I did really well academically in high school so back then there wasn’t as much educational counseling it’s kind of like, well, if you did really good in grades you went into med, you became a doctor.

And then I ended up going to the University of Texas out of my high school. Darrell Royal was kind enough to offer me a scholarship and there is a long story there, which I won’t bore you with. I was not his early on pick, because I was kind of small as well. And they ended up taking a chance on me and I think it worked out for them and certainly worked out for me.

I ended up starting three years there at the University of Texas. I was captain the last year of my playing there.

So I was in pre-med at the University of Texas. Actually, had completed those or was right in the process of completing, when the Dolphins drafted me. And the dean at one of the, I think it was the University of Texas Dental School, said “Look, you can come back and go to school anytime, but how many people get a chance to play in the NFL?”

So I really appreciated him having the candor because a lot of academic guys don’t really value the sports side. He was really a balanced guy and he said, “Go try the NFL. And you can always come back and go to school.”

And I was drafted by the Miami Dolphins in the 8th round and I ended up.

So after 10 years in NFL, I wasn’t going to go back and try to redo that, and ended up playing 10 years for the Dolphins. And started my career there and ended my career there. I actually had nine seasons. I played in my last year but I was on injured reserve with a knee injury, which ultimately ended my career. So it was a good run.

Kelly:             Those were Don Shula years, I’m thinking, right?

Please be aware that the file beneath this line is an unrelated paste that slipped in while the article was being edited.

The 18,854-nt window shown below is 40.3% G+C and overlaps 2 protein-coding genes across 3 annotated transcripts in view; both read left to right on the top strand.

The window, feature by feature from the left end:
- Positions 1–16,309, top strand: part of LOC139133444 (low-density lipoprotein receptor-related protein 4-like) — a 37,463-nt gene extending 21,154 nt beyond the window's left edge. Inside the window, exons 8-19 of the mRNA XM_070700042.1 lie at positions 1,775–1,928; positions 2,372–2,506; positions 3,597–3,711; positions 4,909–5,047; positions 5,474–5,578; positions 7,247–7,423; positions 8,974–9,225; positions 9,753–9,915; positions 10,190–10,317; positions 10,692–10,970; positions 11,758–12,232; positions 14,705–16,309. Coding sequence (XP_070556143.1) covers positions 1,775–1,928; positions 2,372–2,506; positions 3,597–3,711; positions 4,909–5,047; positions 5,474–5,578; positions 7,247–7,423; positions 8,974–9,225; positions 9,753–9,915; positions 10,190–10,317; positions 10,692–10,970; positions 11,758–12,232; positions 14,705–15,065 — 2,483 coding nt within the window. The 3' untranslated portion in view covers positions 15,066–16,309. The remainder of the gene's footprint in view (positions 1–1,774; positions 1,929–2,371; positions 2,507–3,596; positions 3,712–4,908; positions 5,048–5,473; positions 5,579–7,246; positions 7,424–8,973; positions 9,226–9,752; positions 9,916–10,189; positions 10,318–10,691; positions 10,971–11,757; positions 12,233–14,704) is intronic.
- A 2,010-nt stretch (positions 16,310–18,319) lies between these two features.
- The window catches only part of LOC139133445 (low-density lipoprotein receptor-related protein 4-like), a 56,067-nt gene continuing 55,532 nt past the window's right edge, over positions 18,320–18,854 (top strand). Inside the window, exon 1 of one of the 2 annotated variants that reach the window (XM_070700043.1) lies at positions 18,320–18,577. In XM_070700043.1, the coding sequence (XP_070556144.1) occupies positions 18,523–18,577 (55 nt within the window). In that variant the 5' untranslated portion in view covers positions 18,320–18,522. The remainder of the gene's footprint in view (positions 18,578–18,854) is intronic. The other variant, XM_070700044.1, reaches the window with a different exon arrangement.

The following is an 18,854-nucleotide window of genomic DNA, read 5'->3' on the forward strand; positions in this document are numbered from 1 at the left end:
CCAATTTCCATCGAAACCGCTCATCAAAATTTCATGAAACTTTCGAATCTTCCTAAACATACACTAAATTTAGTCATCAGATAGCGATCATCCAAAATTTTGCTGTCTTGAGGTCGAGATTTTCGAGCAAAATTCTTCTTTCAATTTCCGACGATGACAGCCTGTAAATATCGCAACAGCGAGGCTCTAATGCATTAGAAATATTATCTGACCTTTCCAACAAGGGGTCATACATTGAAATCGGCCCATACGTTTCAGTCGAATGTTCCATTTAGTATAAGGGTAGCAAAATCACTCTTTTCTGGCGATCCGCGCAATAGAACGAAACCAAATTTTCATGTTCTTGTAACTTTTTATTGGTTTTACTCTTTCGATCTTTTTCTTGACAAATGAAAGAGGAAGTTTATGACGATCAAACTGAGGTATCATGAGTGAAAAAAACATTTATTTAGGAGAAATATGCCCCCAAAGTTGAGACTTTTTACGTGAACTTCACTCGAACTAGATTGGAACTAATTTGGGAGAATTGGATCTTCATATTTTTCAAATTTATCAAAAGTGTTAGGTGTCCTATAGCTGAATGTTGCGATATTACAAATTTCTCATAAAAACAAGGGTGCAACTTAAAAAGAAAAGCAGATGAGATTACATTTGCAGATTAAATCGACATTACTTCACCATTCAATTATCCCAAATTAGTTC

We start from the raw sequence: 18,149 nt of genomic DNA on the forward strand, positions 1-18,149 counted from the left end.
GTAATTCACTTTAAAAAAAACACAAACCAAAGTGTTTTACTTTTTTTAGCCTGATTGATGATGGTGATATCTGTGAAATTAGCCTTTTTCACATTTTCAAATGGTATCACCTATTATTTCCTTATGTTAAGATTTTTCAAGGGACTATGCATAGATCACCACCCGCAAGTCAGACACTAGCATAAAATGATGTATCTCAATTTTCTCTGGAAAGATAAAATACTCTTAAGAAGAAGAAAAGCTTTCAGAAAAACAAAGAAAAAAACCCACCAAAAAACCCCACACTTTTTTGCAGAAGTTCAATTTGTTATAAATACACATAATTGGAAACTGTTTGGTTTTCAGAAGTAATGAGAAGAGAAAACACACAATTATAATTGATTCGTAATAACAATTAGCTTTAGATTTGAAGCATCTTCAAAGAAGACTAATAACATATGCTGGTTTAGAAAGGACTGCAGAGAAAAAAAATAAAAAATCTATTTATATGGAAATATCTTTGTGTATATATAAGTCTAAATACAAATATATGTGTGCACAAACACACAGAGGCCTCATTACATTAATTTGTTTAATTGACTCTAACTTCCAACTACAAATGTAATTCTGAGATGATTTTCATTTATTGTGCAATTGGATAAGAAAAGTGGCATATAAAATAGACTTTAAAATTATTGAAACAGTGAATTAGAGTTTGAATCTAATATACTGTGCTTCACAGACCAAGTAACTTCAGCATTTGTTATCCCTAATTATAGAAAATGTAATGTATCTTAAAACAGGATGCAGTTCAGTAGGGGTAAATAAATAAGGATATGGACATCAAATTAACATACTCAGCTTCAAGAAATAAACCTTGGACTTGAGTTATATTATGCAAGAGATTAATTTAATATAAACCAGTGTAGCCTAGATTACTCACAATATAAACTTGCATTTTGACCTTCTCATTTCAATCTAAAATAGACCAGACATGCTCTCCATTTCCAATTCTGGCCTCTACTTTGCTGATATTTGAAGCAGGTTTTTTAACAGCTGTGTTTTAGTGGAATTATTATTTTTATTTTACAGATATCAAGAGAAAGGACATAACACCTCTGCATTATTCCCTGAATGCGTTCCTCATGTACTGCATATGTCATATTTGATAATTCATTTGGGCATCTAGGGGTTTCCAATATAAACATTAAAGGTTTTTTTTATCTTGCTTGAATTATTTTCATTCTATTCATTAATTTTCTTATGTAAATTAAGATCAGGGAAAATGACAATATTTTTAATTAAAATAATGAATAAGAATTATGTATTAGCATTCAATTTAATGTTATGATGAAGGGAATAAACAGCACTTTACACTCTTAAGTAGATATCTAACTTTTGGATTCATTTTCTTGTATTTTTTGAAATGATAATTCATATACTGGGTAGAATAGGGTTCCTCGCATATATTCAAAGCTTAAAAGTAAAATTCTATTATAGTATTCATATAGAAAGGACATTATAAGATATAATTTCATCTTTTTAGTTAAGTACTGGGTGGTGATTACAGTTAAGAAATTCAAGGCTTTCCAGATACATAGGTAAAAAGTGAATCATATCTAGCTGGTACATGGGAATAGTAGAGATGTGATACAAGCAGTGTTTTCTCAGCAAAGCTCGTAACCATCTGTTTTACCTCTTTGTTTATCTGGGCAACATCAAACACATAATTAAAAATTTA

Glenn:            That would be correct. That was 1979. I was drafted and I retired in April of 1989. I had all my years with coach Shula and that was a great experience from a standpoint of playing for a coach who had a grasp of the game and all phases of the game, as well as how to manage a football team. The head coach has to do a lot of stuff and Shula was probably as good at it as anybody I’ve ever seen.

Kelly:             And let’s see, Bob Griese would have been the quarterback in those years?

Glenn:            Actually, Griese was there the first two years I came to the Dolphins and then after that, we had a little stub period and then we drafted this kid out of Pittsburgh named Dan Marino and that was the end of that.

Kelly:             And that was the end of that. So you had, what, four years with Marino at the helm?

Glenn:            Danny came in at ’83. So I actually had five years of playing with Danny.

Kelly:             Five years, yeah.

Glenn:            There is a great story there. He came up to my brother was in the locker room and my brother had been playing at that time for like 12 years, kind of the seasoned veteran. And here is the rookie Marino at his first start and Danny tells the story during his Hall of Fame speech.

My brother walked up to him and said, “Danny, look just relax. You are a great football player. You’ve got a great arm. You are going to be great in this league. Don’t be nervous. Don’t go out there with any anxiety. But just remember our whole season is riding on your shoulders.”

Marino said, “Thanks a lot!” And he properly went out threw for a 356 yard game and so began the career of Dan Marino and probably one of the most amazing releases I’ve ever seen by a quarterback. He was so quick release. People say, “Oh, what it’s like playing with Danny?” And I’d said, “Well, you know I watched him from the sidelines so I was glad I wasn’t playing against him. But I practiced against him every day. And he made me a better football player because his release was so quick that you had to get a jump. You couldn’t play around with him. You couldn’t give him any space because he could get that ball going with accuracy and velocity quicker than anybody I’ve ever seen.

Kelly:             I always have this incredible amount of respect for defensive players – safeties and cornerbacks – when they are in a situation where they know the game is on the line and then it’s the safety and the cornerback facing a really good quarterback and a really good receiver and there you are getting ready for the play. What’s that like? How do you get your mind in the game, where you’re not thinking “Oh my God! If I blow this, I’m done.” Right? How do you get yourself prepared for that?